I would. I've been in that position where I was extremely depressed, and dealing with ton of shit from past traumas, but didn't think going to a therapist would help. But I kind of just forced myself to go, but I was so negative about the whole thing it kind of put me off therapy for years. And I know people who have had the same experience. And it's even worse when a therapist, who should know better, pushes you on reliving the trauma.
    As for medication, well I'm not really sure how you can force someone to take it, without actually holding them down and shoving it into their mouth. All you can do is create an environment where they feel supported and safe. Where they can talk about their trepidation of being medicated.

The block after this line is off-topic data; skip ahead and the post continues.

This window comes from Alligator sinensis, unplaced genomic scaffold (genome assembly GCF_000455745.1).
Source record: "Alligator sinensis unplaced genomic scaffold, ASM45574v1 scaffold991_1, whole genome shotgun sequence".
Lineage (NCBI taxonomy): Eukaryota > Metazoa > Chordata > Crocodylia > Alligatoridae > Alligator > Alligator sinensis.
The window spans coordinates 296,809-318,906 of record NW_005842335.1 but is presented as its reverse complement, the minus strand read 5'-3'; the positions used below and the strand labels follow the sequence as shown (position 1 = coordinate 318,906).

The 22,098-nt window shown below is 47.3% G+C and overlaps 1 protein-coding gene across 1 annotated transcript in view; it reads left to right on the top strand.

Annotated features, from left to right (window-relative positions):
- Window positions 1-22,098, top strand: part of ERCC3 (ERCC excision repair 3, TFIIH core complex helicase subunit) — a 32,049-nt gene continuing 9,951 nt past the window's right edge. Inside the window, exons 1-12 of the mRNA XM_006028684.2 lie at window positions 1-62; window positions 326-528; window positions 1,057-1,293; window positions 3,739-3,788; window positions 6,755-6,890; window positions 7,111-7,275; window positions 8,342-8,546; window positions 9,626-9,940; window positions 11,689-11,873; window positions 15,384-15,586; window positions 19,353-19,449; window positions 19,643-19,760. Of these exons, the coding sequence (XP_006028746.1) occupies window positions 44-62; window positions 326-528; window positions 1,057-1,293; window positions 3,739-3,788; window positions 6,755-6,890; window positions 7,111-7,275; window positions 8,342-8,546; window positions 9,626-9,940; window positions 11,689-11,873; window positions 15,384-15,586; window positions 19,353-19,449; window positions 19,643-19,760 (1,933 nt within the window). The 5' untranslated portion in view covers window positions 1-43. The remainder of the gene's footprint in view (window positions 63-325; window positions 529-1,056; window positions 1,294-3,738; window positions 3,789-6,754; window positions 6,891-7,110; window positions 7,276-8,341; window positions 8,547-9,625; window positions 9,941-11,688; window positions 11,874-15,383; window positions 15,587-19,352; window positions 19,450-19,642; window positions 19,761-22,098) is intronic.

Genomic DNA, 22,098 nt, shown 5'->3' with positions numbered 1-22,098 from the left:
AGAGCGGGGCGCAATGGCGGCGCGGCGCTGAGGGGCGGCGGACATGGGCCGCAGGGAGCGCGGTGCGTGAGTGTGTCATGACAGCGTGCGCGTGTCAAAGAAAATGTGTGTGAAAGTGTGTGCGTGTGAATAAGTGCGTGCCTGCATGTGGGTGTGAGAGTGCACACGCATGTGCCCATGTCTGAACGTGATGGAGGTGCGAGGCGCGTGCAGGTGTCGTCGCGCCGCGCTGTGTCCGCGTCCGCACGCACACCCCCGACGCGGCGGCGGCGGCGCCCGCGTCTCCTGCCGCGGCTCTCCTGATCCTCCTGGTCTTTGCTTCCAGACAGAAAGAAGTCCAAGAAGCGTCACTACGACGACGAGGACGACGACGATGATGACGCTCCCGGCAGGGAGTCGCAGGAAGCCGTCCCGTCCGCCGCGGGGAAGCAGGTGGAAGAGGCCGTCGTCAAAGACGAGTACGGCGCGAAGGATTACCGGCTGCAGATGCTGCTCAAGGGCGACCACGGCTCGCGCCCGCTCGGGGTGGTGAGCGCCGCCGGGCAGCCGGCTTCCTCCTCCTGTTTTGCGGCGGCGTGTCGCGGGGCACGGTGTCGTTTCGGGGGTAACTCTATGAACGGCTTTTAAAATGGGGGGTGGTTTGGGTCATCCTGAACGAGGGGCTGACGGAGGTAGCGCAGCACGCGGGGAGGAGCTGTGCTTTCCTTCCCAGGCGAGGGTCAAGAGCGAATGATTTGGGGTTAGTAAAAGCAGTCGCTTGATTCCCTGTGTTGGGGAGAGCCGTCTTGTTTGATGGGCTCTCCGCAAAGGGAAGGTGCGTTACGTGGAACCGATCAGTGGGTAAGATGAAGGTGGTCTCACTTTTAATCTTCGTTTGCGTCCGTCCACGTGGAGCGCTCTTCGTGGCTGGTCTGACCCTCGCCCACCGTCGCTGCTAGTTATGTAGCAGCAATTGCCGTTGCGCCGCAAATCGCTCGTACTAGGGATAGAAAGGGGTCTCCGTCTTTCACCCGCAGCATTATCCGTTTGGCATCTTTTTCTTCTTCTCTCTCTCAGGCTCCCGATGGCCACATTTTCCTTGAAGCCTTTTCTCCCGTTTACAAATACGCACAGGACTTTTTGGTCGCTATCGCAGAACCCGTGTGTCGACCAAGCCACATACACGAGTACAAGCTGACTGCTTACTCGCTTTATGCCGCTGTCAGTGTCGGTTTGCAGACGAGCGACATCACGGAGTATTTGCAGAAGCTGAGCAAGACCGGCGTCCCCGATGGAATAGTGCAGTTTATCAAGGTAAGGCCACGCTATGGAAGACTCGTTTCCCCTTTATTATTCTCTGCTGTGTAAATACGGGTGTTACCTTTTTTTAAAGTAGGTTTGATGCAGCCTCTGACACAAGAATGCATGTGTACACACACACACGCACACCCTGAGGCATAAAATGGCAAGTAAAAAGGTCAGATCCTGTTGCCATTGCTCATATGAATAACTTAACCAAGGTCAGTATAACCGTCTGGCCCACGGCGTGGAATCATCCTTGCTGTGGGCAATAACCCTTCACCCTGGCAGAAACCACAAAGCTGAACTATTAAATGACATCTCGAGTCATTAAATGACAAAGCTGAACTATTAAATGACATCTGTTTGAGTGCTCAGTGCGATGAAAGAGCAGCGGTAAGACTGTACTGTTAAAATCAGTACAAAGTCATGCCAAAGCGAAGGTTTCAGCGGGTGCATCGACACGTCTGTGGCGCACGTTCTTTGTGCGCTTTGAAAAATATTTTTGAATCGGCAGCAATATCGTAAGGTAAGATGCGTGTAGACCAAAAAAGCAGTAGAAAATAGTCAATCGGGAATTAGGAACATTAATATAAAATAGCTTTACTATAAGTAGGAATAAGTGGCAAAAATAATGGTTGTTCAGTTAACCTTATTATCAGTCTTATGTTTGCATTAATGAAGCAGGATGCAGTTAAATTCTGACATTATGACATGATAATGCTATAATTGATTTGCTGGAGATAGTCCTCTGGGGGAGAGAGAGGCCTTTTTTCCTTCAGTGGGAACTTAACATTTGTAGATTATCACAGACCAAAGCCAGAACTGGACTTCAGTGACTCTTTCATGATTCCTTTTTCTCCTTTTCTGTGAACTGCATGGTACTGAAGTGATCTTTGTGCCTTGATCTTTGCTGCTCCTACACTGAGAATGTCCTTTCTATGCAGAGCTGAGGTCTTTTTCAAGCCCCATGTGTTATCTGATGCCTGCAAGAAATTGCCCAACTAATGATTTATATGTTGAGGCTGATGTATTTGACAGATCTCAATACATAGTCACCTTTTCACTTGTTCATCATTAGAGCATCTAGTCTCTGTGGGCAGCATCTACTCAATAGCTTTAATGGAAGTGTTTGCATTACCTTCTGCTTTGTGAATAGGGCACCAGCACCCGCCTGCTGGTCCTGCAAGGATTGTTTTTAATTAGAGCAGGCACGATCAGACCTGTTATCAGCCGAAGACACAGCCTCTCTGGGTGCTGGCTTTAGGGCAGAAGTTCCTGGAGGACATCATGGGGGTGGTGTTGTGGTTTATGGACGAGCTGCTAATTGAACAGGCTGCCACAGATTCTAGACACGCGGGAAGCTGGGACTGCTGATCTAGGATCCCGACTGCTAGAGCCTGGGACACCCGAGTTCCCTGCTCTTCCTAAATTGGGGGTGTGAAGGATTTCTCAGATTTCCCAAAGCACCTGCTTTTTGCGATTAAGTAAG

I think it's the same with the current situation. To try and encourage this person to go to the police, and support them whatever the outcome. I just believe that calling the police for a person who has specifically said they are not ready to deal with that is, to put it simply again, shitty.

    Of course, I'm as biased as anyone else. And I could be wrong, putting my belief in autonomy over someones safety. Which is why I think it's important to discuss this stuff. To examine where you're coming from, so if something similar does happen you won't just rush in and do what you feel is right. And even more this goes into discussions on the broader idea of consent. And when is it okay to put a your beliefs ahead of a persons consent.